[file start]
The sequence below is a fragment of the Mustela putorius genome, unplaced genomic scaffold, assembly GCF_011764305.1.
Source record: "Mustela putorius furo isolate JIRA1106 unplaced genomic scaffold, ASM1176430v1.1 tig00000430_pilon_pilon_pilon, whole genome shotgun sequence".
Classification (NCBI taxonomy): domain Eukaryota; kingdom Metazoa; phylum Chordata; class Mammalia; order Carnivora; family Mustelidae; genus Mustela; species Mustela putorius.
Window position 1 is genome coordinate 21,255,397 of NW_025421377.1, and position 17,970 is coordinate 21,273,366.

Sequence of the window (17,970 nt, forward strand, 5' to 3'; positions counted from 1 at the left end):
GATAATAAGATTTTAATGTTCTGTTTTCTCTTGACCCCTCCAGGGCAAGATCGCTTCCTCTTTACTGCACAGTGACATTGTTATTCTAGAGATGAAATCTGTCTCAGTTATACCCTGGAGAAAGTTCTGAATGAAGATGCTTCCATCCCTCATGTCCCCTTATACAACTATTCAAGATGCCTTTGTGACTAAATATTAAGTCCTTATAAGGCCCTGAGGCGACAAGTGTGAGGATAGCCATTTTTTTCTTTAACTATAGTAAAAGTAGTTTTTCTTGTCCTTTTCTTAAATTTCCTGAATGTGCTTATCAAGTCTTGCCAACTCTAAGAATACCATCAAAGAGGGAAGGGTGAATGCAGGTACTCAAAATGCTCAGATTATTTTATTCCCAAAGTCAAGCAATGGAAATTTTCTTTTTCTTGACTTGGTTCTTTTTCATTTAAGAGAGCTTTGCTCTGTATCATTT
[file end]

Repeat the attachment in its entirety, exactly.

The sequence below is a fragment of the Mustela putorius genome, unplaced genomic scaffold, assembly GCF_011764305.1.
Source record: "Mustela putorius furo isolate JIRA1106 unplaced genomic scaffold, ASM1176430v1.1 tig00000430_pilon_pilon_pilon, whole genome shotgun sequence".
Classification (NCBI taxonomy): domain Eukaryota; kingdom Metazoa; phylum Chordata; class Mammalia; order Carnivora; family Mustelidae; genus Mustela; species Mustela putorius.
Window position 1 is genome coordinate 21,255,397 of NW_025421377.1, and position 17,970 is coordinate 21,273,366.

Sequence of the window (17,970 nt, forward strand, 5' to 3'; positions counted from 1 at the left end):
GATAATAAGATTTTAATGTTCTGTTTTCTCTTGACCCCTCCAGGGCAAGATCGCTTCCTCTTTACTGCACAGTGACATTGTTATTCTAGAGATGAAATCTGTCTCAGTTATACCCTGGAGAAAGTTCTGAATGAAGATGCTTCCATCCCTCATGTCCCCTTATACAACTATTCAAGATGCCTTTGTGACTAAATATTAAGTCCTTATAAGGCCCTGAGGCGACAAGTGTGAGGATAGCCATTTTTTTCTTTAACTATAGTAAAAGTAGTTTTTCTTGTCCTTTTCTTAAATTTCCTGAATGTGCTTATCAAGTCTTGCCAACTCTAAGAATACCATCAAAGAGGGAAGGGTGAATGCAGGTACTCAAAATGCTCAGATTATTTTATTCCCAAAGTCAAGCAATGGAAATTTTCTTTTTCTTGACTTGGTTCTTTTTCATTTAAGAGAGCTTTGCTCTGTATCATTT